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Abstract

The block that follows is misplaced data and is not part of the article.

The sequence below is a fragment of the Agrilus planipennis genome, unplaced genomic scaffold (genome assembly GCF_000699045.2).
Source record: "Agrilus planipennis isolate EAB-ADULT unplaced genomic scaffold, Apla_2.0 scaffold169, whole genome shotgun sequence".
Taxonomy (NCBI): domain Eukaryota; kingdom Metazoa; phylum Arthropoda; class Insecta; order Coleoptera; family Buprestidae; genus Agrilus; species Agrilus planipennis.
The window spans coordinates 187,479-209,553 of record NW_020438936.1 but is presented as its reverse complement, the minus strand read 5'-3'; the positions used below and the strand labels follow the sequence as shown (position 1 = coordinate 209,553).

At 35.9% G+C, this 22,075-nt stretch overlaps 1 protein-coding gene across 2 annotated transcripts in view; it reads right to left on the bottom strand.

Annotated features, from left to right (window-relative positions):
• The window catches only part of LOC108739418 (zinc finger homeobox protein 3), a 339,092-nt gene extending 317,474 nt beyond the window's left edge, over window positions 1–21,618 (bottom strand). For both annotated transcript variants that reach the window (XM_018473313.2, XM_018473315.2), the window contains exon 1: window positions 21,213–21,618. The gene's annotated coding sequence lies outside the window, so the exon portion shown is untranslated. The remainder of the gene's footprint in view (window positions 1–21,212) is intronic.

We develop a agricultural model assuming that conventional production is causing environmental externalities while more benign alternative production methods generate non-market amenity benefits and obtain a price premium in the marketplace. We analyze policies targeting external benefits and costs to capture interaction effects: polluting input taxes reduce the returns and subsidies needed to induce more benign production. Thus, it is only optimal to subsidize if the additional marginal amenity benefit exceeds the marginal external cost reductions due to the input tax. Terms of trade effects imply that large (land abundant) exporters have strategic incentives to overvalue external costs while large (land scarce) importers have strategic incentives to overrate non-market benefits. The model may serve to explain principal negotiating positions of major players within the WTO agriculture-environment sphere.

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